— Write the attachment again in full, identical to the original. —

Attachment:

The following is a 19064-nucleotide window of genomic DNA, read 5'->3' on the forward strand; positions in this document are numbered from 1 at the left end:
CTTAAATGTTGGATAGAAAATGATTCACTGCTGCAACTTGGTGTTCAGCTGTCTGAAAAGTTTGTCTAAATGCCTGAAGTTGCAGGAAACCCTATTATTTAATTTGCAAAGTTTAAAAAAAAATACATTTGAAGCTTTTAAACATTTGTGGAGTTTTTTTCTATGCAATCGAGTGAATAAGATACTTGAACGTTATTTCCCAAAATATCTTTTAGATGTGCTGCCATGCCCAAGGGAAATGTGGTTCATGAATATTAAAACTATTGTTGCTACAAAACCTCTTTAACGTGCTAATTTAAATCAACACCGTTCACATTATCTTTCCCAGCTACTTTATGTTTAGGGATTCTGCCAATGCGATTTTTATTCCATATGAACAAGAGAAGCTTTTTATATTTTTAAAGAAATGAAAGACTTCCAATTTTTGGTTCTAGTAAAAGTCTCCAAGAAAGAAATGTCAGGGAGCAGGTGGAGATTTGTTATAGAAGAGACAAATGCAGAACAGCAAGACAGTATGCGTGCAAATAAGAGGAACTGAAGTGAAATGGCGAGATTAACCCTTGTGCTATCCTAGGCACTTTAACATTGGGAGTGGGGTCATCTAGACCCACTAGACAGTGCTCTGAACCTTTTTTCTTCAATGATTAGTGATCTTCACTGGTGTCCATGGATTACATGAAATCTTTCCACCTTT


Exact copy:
The following is a 19064-nucleotide window of genomic DNA, read 5'->3' on the forward strand; positions in this document are numbered from 1 at the left end:
CTTAAATGTTGGATAGAAAATGATTCACTGCTGCAACTTGGTGTTCAGCTGTCTGAAAAGTTTGTCTAAATGCCTGAAGTTGCAGGAAACCCTATTATTTAATTTGCAAAGTTTAAAAAAAAATACATTTGAAGCTTTTAAACATTTGTGGAGTTTTTTTCTATGCAATCGAGTGAATAAGATACTTGAACGTTATTTCCCAAAATATCTTTTAGATGTGCTGCCATGCCCAAGGGAAATGTGGTTCATGAATATTAAAACTATTGTTGCTACAAAACCTCTTTAACGTGCTAATTTAAATCAACACCGTTCACATTATCTTTCCCAGCTACTTTATGTTTAGGGATTCTGCCAATGCGATTTTTATTCCATATGAACAAGAGAAGCTTTTTATATTTTTAAAGAAATGAAAGACTTCCAATTTTTGGTTCTAGTAAAAGTCTCCAAGAAAGAAATGTCAGGGAGCAGGTGGAGATTTGTTATAGAAGAGACAAATGCAGAACAGCAAGACAGTATGCGTGCAAATAAGAGGAACTGAAGTGAAATGGCGAGATTAACCCTTGTGCTATCCTAGGCACTTTAACATTGGGAGTGGGGTCATCTAGACCCACTAGACAGTGCTCTGAACCTTTTTTCTTCAATGATTAGTGATCTTCACTGGTGTCCATGGATTACATGAAATCTTTCCACCTTT